I read this book on my way from Lebanon to Turkey, and the trip was all theenhanced by the reading The narrator of this novel, a bookseller, takes a similar journey, but in the 17 century, when the terrain was all part of the Ottoman Empire, Written as diary entries, this book could be described as historical fiction, but it is also a peculiar submission to the canon of apocalyptic literature too Taking place in 1665, the characters that inhabit this book fear that that the world will en I read this book on my way from Lebanon to Turkey, and the trip was all theenhanced by the reading The narrator of this novel, a bookseller, takes a similar journey, but in the 17 century, when the terrain was all part of the Ottoman Empire, Written as diary entries, this book could be described as historical fiction, but it is also a peculiar submission to the canon of apocalyptic literature too Taking place in 1665, the characters that inhabit this book fear that that the world will end the next year Although the readers know the transition between 1665 into 1666 didn t end in Doomsday, they can observe the fanaticism associated with that anxiety It s a good yarn

  8. Calzean Calzean says:

    The premise of the book was great The year 1666 and the portents are all bleak the end of the world is nigh There are some further signs with an eccentric Messiah challenging the power of Constantinople, London burning, plague and general ill feeling In the middle of all this depression, Balthasar goes looking for a book that supposedly holds the key of salvation the unknown 10oth name for God.Unfortunately, Balthasar was a rich, educated shallow coward who hoped his money would buy him l The premise of the book was great The year 1666 and the portents are all bleak the end of the world is nigh There are some further signs with an eccentric Messiah challenging the power of Constantinople, London burning, plague and general ill feeling In the middle of all this depression, Balthasar goes looking for a book that supposedly holds the key of salvation the unknown 10oth name for God.Unfortunately, Balthasar was a rich, educated shallow coward who hoped his money would buy him love, the book and further riches I wished his odyssey was instead a short trip to the local mall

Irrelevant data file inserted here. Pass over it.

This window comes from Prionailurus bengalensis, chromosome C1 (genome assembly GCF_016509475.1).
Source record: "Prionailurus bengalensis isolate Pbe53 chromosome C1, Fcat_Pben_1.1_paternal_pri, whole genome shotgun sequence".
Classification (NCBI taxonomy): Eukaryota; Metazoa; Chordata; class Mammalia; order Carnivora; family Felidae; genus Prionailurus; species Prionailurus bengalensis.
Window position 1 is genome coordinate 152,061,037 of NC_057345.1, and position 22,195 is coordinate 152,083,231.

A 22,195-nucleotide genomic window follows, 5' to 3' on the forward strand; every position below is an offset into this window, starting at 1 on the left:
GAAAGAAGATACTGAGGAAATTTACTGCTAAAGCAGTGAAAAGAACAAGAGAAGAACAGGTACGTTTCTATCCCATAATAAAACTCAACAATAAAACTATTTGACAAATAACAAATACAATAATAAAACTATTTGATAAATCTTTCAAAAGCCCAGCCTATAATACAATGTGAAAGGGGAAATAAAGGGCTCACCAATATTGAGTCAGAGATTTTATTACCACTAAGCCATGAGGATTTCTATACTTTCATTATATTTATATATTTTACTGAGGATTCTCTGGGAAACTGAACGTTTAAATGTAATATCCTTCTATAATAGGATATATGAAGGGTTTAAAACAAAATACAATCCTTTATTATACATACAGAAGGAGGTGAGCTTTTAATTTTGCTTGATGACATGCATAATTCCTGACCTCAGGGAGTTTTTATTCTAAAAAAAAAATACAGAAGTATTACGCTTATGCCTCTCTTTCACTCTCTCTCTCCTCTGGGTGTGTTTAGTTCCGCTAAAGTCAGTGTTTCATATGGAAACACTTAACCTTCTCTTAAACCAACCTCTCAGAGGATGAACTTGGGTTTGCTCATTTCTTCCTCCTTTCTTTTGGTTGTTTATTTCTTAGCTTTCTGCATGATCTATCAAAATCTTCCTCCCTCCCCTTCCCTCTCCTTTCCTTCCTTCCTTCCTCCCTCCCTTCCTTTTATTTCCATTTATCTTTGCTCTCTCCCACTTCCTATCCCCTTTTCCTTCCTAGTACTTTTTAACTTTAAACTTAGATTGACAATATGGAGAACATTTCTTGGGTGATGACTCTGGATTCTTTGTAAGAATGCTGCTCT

9. Imane إيمان بلال Imane إيمان بلال says:

    I looked at the sky last night, and it seems to me that there really are fewer and fewer stars They re going out after the other, while on earth cities burn.The world began in paradise, and is going to end in hell.Why did I come to it so late

  10. Rami Hamze Rami Hamze says:

    My least favourite of Amin Maalouf s works.Focusing on symbolism of historic events was overdone on account of the plot It is a rich tenderloin stake ruined by over seasoning.The style was also fairy talish not to my liking, maybe appeals to young adults.

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10 thoughts on “Yüzüncü Ad: Baldassare'nin Yolculuğu

  1. Fiona Fiona says:

    I bought this book in a charity shop for 1 because I liked the cover What a bargain I loved this tale which revolves around the fears of ordinary people that the world would end in 1666 The Year of the Beast I enjoyed the diary format and became quite fond of the diary writer He was sometimes a pompous man but because he was only writing his journal for himself, he wrote down all his insecurities, worries, etc without reservation and that is how we come to know the real man It s sometime I bought this book in a charity shop for 1 because I liked the cover What a bargain I loved this tale which revolves around the fears of ordinary people that the world would end in 1666 The Year of the Beast I enjoyed the diary format and became quite fond of the diary writer He was sometimes a pompous man but because he was only writing his journal for himself, he wrote down all his insecurities, worries, etc without reservation and that is how we come to know the real man It s sometimes funny, sometimes quite moving, never boring and entertaining throughout I ll happily recommend it as a really good read

  2. Sorin Hadârcă Sorin Hadârcă says: